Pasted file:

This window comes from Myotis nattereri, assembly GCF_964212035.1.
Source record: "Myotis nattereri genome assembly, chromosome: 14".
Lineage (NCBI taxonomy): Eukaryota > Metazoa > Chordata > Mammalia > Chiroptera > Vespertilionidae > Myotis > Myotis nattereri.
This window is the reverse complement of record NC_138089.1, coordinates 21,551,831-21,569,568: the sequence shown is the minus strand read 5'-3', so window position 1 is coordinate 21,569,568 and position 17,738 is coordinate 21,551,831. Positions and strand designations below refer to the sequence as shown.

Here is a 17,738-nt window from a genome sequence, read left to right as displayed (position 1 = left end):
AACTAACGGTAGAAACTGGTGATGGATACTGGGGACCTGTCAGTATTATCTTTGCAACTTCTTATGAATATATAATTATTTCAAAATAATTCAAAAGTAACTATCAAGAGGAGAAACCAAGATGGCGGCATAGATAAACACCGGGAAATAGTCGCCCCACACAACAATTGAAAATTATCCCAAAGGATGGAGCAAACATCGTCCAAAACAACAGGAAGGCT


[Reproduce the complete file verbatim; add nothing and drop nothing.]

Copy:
This window comes from Myotis nattereri, assembly GCF_964212035.1.
Source record: "Myotis nattereri genome assembly, chromosome: 14".
Lineage (NCBI taxonomy): Eukaryota > Metazoa > Chordata > Mammalia > Chiroptera > Vespertilionidae > Myotis > Myotis nattereri.
This window is the reverse complement of record NC_138089.1, coordinates 21,551,831-21,569,568: the sequence shown is the minus strand read 5'-3', so window position 1 is coordinate 21,569,568 and position 17,738 is coordinate 21,551,831. Positions and strand designations below refer to the sequence as shown.

Here is a 17,738-nt window from a genome sequence, read left to right as displayed (position 1 = left end):
AACTAACGGTAGAAACTGGTGATGGATACTGGGGACCTGTCAGTATTATCTTTGCAACTTCTTATGAATATATAATTATTTCAAAATAATTCAAAAGTAACTATCAAGAGGAGAAACCAAGATGGCGGCATAGATAAACACCGGGAAATAGTCGCCCCACACAACAATTGAAAATTATCCCAAAGGATGGAGCAAACATCGTCCAAAACAACAGGAAGGCT